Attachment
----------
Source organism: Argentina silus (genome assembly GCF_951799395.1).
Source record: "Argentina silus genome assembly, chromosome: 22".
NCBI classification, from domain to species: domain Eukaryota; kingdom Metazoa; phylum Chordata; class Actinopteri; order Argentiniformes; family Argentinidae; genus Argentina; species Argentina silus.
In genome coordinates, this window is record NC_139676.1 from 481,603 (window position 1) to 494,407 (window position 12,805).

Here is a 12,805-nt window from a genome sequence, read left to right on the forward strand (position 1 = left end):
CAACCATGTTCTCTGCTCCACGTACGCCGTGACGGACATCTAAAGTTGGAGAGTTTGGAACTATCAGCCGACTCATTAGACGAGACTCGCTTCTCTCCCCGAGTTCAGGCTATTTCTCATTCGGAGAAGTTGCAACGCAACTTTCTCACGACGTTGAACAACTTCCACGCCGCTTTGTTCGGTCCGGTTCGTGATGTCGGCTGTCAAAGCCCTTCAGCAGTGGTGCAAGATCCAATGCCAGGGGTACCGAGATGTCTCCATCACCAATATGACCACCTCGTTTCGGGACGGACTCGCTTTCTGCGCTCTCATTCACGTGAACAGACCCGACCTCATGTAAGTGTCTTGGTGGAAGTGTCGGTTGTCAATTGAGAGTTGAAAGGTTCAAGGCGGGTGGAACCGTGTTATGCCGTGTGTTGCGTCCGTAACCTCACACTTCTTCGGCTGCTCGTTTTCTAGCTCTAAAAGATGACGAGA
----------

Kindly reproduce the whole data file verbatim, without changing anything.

Source organism: Argentina silus (genome assembly GCF_951799395.1).
Source record: "Argentina silus genome assembly, chromosome: 22".
NCBI classification, from domain to species: domain Eukaryota; kingdom Metazoa; phylum Chordata; class Actinopteri; order Argentiniformes; family Argentinidae; genus Argentina; species Argentina silus.
In genome coordinates, this window is record NC_139676.1 from 481,603 (window position 1) to 494,407 (window position 12,805).

Here is a 12,805-nt window from a genome sequence, read left to right on the forward strand (position 1 = left end):
CAACCATGTTCTCTGCTCCACGTACGCCGTGACGGACATCTAAAGTTGGAGAGTTTGGAACTATCAGCCGACTCATTAGACGAGACTCGCTTCTCTCCCCGAGTTCAGGCTATTTCTCATTCGGAGAAGTTGCAACGCAACTTTCTCACGACGTTGAACAACTTCCACGCCGCTTTGTTCGGTCCGGTTCGTGATGTCGGCTGTCAAAGCCCTTCAGCAGTGGTGCAAGATCCAATGCCAGGGGTACCGAGATGTCTCCATCACCAATATGACCACCTCGTTTCGGGACGGACTCGCTTTCTGCGCTCTCATTCACGTGAACAGACCCGACCTCATGTAAGTGTCTTGGTGGAAGTGTCGGTTGTCAATTGAGAGTTGAAAGGTTCAAGGCGGGTGGAACCGTGTTATGCCGTGTGTTGCGTCCGTAACCTCACACTTCTTCGGCTGCTCGTTTTCTAGCTCTAAAAGATGACGAGA